Sony's PlayStation debuted in Japan in 1994 and has been widely credited with making gaming a much more mainstream activity.
The latest in the series, the PlayStation 3, was first launched in Japan on 11 November 2006. Get a taste for the machine by clicking on the links below.
Cell processor: The IBM-designed Cell processor is the heart of the PS3. It has 234 million transistors and the first versions run at 3.2GHz. It is split into different processing cores that can handle different types of task at the same time.
Games developers are only just getting to grips with the processing power of next generation consoles.
Nintendo Wii: 249 euros (£179)
PlayStation 3: 399 euros (£299) for the 40GB version
Xbox 360: 370 euros (£260) for the 120GB version, 270 euros (£200) for the Premium system (20 GB hard drive) and 200 euros (£160) for the Arcade system
While games for the Xbox 360 and PS3 look a lot better than games for older consoles, they feel much the same in terms of how on-screen enemies react, the physics of the game worlds and range of facial expressions shown by computer controlled characters.
Graphics chip: Designed by Nvidia for the PS3 the RSX graphics processing unit helps the console create high-definition images. The unit runs at 550MHz and uses 300 million transistors.
Hard drive: The console has a 20, 40, 60 or 80GB hard drive on board - depending on which bundle is bought and in which country. Sony has said the hard drive can be upgraded - this might be essential for those using it as a media hub. Only the 40GB version is available in Europe.
Wi-fi net connection: This is available on all but the 20GB version and uses standard wireless technology to make it easy to hook the console up to the internet. It also allows a PSP to be connected to the device.
The High-Definition Multimedia Interface [HDMI] serves as the link between the PS3 and a high-definition display which you will need if you want to play PS3 games in their full graphical glory.
It is on all versions of the console and enable games and movies to be shown in high-definition.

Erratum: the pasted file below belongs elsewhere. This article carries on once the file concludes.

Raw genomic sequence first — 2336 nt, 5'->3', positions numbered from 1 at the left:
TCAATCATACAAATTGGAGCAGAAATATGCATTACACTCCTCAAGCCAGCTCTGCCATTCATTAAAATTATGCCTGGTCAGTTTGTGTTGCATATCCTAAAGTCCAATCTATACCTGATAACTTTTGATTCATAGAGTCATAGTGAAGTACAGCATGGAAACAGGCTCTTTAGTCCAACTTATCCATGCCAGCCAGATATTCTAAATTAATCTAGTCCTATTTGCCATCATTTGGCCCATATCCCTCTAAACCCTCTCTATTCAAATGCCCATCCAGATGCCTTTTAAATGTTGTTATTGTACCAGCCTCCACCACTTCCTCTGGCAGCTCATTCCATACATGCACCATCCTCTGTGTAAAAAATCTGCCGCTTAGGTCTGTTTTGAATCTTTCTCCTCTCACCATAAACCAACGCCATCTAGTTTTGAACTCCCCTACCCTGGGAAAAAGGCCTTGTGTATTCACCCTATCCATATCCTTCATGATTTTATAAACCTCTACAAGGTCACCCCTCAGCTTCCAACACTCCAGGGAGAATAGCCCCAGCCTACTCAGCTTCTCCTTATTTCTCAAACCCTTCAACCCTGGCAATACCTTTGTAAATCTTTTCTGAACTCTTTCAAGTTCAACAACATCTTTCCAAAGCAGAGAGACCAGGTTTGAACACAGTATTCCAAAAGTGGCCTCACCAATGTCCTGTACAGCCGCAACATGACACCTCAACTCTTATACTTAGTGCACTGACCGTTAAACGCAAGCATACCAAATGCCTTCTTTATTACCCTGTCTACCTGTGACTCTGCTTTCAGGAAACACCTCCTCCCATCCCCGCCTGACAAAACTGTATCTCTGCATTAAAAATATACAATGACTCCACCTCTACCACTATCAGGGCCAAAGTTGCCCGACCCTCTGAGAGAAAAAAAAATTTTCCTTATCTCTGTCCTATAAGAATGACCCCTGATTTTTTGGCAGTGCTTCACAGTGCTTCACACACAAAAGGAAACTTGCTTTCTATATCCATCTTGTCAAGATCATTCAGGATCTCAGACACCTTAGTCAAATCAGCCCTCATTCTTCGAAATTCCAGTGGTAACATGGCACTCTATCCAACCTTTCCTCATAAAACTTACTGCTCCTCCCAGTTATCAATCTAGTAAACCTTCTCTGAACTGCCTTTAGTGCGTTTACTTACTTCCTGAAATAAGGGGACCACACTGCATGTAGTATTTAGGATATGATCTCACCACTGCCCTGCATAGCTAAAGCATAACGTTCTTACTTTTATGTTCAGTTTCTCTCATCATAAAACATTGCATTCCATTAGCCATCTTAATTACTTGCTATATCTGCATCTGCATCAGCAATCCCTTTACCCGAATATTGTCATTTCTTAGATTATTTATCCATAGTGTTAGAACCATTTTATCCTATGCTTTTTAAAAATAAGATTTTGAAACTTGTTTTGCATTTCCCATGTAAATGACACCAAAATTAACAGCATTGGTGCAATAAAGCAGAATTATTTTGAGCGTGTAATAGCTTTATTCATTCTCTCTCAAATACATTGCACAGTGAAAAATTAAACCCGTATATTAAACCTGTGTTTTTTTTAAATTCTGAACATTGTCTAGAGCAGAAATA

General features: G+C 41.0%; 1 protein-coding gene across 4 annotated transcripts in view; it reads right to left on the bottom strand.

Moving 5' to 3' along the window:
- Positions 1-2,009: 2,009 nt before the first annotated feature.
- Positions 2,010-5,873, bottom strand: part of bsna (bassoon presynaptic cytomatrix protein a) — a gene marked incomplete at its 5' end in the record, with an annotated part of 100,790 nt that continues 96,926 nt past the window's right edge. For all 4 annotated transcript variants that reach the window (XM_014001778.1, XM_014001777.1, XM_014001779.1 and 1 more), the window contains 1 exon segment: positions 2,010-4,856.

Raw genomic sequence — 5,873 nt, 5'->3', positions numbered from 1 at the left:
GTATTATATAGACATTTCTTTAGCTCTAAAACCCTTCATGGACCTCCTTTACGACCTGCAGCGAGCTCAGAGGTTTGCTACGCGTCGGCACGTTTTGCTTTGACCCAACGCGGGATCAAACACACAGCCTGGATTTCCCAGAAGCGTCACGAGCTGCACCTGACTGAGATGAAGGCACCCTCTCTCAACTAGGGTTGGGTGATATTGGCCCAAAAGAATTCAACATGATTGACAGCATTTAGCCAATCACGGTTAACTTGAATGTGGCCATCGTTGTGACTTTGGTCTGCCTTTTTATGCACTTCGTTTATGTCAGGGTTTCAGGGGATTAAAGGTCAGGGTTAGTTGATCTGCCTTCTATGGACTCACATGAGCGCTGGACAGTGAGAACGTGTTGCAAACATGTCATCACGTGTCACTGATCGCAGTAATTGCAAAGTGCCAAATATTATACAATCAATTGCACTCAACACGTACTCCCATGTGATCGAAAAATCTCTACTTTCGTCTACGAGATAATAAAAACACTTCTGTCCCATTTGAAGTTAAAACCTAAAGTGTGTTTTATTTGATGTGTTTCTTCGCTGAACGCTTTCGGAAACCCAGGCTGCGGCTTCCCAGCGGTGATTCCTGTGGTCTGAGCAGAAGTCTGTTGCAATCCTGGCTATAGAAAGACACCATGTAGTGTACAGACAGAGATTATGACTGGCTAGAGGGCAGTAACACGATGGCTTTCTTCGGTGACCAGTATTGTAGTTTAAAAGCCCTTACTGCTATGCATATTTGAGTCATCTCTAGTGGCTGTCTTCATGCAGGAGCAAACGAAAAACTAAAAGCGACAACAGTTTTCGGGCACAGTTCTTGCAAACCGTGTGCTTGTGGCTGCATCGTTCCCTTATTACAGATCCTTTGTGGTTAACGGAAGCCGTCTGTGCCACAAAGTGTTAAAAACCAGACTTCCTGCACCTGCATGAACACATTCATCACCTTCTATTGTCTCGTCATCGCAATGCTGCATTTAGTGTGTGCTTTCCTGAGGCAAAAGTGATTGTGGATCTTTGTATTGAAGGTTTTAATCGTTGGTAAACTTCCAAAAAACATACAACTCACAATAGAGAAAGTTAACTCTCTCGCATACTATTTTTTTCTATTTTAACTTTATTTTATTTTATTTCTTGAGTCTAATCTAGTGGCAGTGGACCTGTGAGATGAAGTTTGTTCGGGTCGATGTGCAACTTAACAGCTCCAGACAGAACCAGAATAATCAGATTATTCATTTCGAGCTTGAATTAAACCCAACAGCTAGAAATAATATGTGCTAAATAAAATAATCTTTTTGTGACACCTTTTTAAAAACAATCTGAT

Resembles the old dual shock controller, but it has motion sensors on board rather than the vibration system. This allows it to be used in a much more intuitive way to control equipment, such as swords or rackets, in games. It works via cable or wireless and comes included within the console package.
An earlier "banana", or "boomerang" design for the controller has been abandoned.
A drive that can play high-definition movies is included in both versions of the PS3. This could make the console attractive because, although it is expensive for a game-playing gadget, it is cheap compared to many Blu-ray players.
Most people will probably use this to connect their console to the net to get at the Sony online gaming system - the PlayStation Network. Via this online gaming service users are able to take others on or download updates and extras for the games they own. The net link can work at 10, 100 or 1,000 megabits per second.
The power supply adaptor is built in to the machine, so the PS3 does not have the "brick" seen on many other gadgets such as laptops.
Six USB slots (two front and four back) will make it possible to connect a variety of peripherals including a keyboard, so the console can be used for text chat via the PlayStation Network.
The 60 and 80GB versions of the PS3 comes with a flash memory card reader that can handle memory sticks, compact flash or SD cards. This is hidden under a flap on the front left hand side of the console.
The cards can be used store save game information for any PlayStation game.